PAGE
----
The incident I am talking about happened sometime in the early 1970s. To tell you the truth, I have nearly forgotten about it already. It is not easy to remember something that took place in our lives such a long time ago.
But since it was an important event and one that took place only once in our lifetime, I still remember it albeit very vaguely today.
I remember being in my mid 20s then and recently married. Being inexperienced in many aspect of life, I was very excited to be able to secure a 2nd hand Datsun 1200 from a finance company. I can still remember to this very day the proprietor of the finance company who sold me the apple green Datsun, Mr. Sim.
I can still recall the vehicle costing around RM6500. For your information, the car was a popular model in those days. In fact, I remember paying cash for it. In doing so, I received a receipt for it. The proprietor of the finance company informed me that the Registration Card and other insurance particulars of the vehicle would require some time to be handed to me.
As a young man and inexperienced involving things pertaining to vehicle purchased and R.I.M.V. particulars then, I believed what Mr. Sim said. Hardly 2 days after driving the Datsun 1200 around town, a frightening event befelled me. I was confronted by a group of thuggish looking men claiming to be repossessing agents.
Taking hold of a few personal belongings, I was left standing by the road side wondering in amazement what in the world was happening. As a matter of fact, and to tell you the truth, I had never envisaged such a thing ever happening in my life. After all, I did not steal the vehicle. I got it legally as far as I was concerned. It was paid in cash as I told you and I owed no money or installment for the car which I purchased.
Walking back and reaching home eventually, sweating away profusely, I immediately called my elder brother. My brother was at that time working in Kuala Lumpur. My brother was attached to a well known law firm in Kuala Lumpur, Zain and Company.
My brother advised me to lodge a police report regarding the repossession of my vehicle immediately and to keep him informed of the matter.
Upon making a police report at the local police station, surprisingly, the sergeant directed me upstairs to the commercial crime department instead. The officer, whose name I have since forgotten, seemed to be well aware of the incident.
It seems the repossesors had all the necessary papers and they have taken my vehicle legally. The repossessors had even made a police report to the police station after they had forcefully relieved me of my vehicle.
To cut the long story short, it appeared that the car selling agent, Mr. Sim, had owed another finance company outstanding installments on the Datsun 1200 vehicle which I bought.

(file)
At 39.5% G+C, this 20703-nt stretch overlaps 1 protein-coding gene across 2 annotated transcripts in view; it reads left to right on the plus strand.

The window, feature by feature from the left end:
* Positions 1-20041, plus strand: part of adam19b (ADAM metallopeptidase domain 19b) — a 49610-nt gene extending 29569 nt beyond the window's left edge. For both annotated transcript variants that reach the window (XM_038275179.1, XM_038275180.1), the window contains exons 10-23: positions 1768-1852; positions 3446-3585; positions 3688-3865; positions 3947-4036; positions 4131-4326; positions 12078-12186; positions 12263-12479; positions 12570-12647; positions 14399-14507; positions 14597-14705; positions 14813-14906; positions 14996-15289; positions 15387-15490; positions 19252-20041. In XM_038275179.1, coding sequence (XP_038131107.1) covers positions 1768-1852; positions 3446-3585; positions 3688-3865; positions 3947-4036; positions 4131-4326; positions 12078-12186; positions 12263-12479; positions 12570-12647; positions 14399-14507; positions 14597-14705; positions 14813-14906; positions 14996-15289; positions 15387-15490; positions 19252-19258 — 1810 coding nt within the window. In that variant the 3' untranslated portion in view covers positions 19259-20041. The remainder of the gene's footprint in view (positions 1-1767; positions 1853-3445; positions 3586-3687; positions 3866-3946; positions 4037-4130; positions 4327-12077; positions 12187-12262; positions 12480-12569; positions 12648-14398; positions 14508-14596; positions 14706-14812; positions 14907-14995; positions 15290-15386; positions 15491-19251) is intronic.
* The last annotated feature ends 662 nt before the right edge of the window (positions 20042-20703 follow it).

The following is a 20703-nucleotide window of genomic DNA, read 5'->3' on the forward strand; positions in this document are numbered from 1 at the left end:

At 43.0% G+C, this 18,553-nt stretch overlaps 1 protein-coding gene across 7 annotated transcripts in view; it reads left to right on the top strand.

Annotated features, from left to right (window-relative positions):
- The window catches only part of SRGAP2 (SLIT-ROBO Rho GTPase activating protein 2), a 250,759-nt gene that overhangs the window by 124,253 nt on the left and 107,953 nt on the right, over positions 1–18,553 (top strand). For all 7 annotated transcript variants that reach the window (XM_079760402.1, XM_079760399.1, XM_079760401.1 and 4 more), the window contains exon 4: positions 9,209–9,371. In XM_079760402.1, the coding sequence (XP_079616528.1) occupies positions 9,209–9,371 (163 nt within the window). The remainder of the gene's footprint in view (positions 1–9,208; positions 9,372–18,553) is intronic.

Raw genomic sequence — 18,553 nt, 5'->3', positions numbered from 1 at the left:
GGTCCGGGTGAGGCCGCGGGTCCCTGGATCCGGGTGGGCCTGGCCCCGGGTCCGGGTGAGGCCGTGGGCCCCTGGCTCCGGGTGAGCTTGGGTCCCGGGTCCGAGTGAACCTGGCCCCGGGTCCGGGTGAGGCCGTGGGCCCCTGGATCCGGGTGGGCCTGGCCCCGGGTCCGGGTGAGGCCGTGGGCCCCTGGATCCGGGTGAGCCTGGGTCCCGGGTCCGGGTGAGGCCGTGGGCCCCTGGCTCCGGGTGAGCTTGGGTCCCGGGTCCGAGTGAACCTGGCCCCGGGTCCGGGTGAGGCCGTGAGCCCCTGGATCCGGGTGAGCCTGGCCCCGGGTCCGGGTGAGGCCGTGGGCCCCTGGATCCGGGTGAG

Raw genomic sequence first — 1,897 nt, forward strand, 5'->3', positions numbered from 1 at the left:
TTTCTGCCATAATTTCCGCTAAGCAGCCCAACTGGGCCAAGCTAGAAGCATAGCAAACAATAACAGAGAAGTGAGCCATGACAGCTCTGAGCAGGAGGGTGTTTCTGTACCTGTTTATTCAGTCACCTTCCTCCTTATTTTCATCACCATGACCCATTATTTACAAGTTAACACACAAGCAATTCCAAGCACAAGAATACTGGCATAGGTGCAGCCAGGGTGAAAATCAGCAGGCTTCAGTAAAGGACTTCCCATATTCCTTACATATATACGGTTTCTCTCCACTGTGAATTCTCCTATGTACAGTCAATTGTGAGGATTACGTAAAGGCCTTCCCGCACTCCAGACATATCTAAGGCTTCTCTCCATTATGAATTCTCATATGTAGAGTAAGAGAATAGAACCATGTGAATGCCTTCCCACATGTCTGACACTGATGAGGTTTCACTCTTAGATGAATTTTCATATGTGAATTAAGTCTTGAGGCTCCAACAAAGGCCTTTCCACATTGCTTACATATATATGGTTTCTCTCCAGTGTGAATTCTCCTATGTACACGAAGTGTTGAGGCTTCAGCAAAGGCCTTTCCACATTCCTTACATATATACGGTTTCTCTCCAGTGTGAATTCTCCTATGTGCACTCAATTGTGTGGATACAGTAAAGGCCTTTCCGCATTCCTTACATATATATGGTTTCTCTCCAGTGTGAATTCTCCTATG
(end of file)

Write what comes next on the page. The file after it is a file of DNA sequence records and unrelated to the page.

Upon informing the officer in charge of my intention to seek legal redress, I was surprisingly advised by him to settle the matter amicably. The repossessor and finance company finally agreed to reimburse me a paltry sum of RM100 for inconvenience caused and to pay for a medical leave certificate which I had to obtain that day from a private doctor. You see, the repossession of my vehicle had resulted me not being able to go to work that day.
Upon reading an interesting article in the Star newspaper dated 28th September 2010, a new law will soon be tabled in Parliament to regulate vehicle repossession. I ws rather glad that finally such a move has been taken. In fact, it was long overdue.
Domestic Trade, Cooperative Affairs and Consumerism Ministry Minister Datuk Rohani Abdul Karim said in Miri, her ministry is presently in the process of drafting out a new law soon relating to matters pertaining to the collection of installment payments and the repossession of vehicles.
Furthermore, Datuk Rohani reiterated, the government has to step in and regulate the business as rough tactics were becoming the trend of the day. Many financial institutions use the services of third parties to collect outstanding installments and repossess vehicles.
Some third parties use scare tactics and gangster and there have been many complaints about it. Such methods cannot be allowed to continue.
The new law will in future require all third parties involved in vehicle repossession and collection of outstanding installment to be licensed. Only professional trained people governed by a code of ethics will be in future be allowed to carry out such duties. According to Datuk Rohani, the draft of the new law will be tabled at the next sitting of the Dewan Rakyat.
When asked how severe gangster tactics are being adopted currently, the Minister said there was no proper data, but based upon public complaints and feedback, she said it was believed to be quite widespread in cities and towns all across the country.
Members of the public and I are anxiously awaiting the new law on collection of installments and the repossession of vehicle by finance companies and banks. To the government and relevant ministry involved, the public appreciates the effort that you have taken.